The Oxford MJur/BCL: Term Ends – Looking Back

The first term (Michaelmas) has now come to an end. That means one third of the programme is already over. Needless to say, time went by quickly. Also, the weather was surprisingly good for the last three months.

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Looking back, I totally underestimated the workload and ended up working more than I initially planned doing readings and preparing for seminars and tutorials, especially during the last weeks of the term.

Speaking of which, I have now completed three tutorials. In these, you discuss particular topics in small groups of three to four students in the professor’s office. It is expected that you prepare for tutorials by writing and handing in papers (four pages, double spaced). Obviously, a lot of work goes along with this. Nevertheless, I am confident I have taken away a lot from them. And although I was very nervous before the actual tutorials, all three turned out to be fine in the end. Rathing than grilling you on specific issues, professors try to get a discussion going and involve all students. Nerd that you probably are (to a certain extent that seems to be a requirement to be accepted in the first place), you might even find joy in a friendly talk about mandatory disclosure rules in IPO scenarios.

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A tutorial situation might look like this (Photograph: Dan Waite, cherwell.org)

I am pumped for the next term (Hilary). I have met a number of great people that I am looking forward to seeing again (for instance my wonderful housemate Emily, who needs to be mentioned here due to her formidable task of correcting my terrible writing). However, it appears that things will get even more intense. A fourth course will be added to my schedule. As I continue rowing, my mornings are about to become even earlier. Also, I want to finally visit all of the great coffee shops that are spread over the city! But firstly I’ll enjoy my remaining two weeks of Christmas holidays.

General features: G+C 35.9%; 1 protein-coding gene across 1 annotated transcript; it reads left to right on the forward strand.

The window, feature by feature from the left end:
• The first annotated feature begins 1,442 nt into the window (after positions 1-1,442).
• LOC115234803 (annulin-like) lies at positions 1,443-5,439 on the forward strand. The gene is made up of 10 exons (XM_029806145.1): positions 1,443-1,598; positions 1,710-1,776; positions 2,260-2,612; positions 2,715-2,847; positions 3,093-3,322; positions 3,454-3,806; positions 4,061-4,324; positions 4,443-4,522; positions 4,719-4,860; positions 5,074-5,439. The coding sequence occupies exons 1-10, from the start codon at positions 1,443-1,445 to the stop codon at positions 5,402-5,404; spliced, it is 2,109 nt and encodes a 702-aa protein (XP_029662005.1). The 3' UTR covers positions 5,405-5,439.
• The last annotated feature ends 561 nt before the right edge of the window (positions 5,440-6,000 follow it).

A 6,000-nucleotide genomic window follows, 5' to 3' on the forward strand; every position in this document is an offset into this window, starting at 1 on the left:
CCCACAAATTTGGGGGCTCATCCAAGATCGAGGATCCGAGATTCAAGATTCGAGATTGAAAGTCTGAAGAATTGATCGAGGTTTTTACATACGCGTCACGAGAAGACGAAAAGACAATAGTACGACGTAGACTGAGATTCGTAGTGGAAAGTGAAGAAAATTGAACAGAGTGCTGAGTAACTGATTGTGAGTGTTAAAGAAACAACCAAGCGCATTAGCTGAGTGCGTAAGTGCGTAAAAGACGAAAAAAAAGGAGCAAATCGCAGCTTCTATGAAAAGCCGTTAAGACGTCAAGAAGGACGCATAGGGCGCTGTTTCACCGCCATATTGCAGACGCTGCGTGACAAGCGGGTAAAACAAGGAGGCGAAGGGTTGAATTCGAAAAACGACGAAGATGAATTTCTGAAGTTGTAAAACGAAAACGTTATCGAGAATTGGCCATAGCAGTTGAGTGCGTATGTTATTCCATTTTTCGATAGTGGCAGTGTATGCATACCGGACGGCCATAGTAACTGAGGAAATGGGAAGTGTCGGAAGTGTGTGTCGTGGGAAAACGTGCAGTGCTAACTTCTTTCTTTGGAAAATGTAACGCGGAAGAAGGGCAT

The Oxford MJur/BCL: Christmassy Oxford

Suffice it to say that as a German, I think I know how to properly celebrate Christmas (after all, we invented the Christmas tree). However I must admit that the British do quite a good job as well in this respect. On the island, Christmas seems to be not only about „Gemütlichkeit“ (cosiness) and winding down; it’s also taken as a opportunity to party and be with your friends.

Christmas parties are happening everywhere. Be it in restaurants with friends, in the boat club or with your fellow students and professors in college, traditional turkey dinners, Christmas crackers and mulled wine are omnipresent. I definitely recommend buying Christmas jumpers. The supply is wide-ranging and quite playful. For instance, I got myself a jumper and these complementary pairs of socks.

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Even the city is decorated Christmassy.

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While the „Winter Wonderland“ in London gives you a nice impression of how an actual German Christmas Market (that got crossed with the Oktoberfest) might look, Oxford has a smaller and arguably nicer market.

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Oxford Street (in London)

Merry Christmas and a Happy New Year!

The Oxford MJur/BCL: Rowing

When you tell your friends or family you are coming to Oxford as a student for a longer period of time, sooner or later there you will certainly be asked one question: Are you going to row? Well, it’s just one of the things that ordinary people just expect Oxonians to do. Rowing conjures up images of you beating the guys from „the other place“ (read Cambridge University). You will be told you have to get up at 5.30 am to get on the boat by 6 am even in winter and that your body will ache after four/five sessions on the Isis (read the Thames) a week. But don’t be fooled by that (although you probably won’t be given the opportunity to beat Cambridge): Rowing is actually quite fun!

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Yes, a tiny part of the preparation also takes place indoor (the “tank”)

Firstly, basically everyone else in your boat will be new to rowing. So don’t be frightened by your lack of experience.

Secondly, rowing is organised at college level. This is why it will give you the opportunity to get to know your fellow students from college even better. After all, there’s nothing more fulfilling than jointly getting that eight-seated beast moving with coordinated strokes.

Thirdly, you will get up at 5.30 am to be on the boat by 6 am even in winter! While others still sleep in their cozy beds, you are taking on the real world. This means that come 9 am, you will be one of the few students attending the Corporate Finance Lecture who is actually right in thinking he is master of the universe.

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For more about the MJur program, please see Oxford’s Full Profile on LLM GUID

The Oxford MJur/BCL: Oxford Union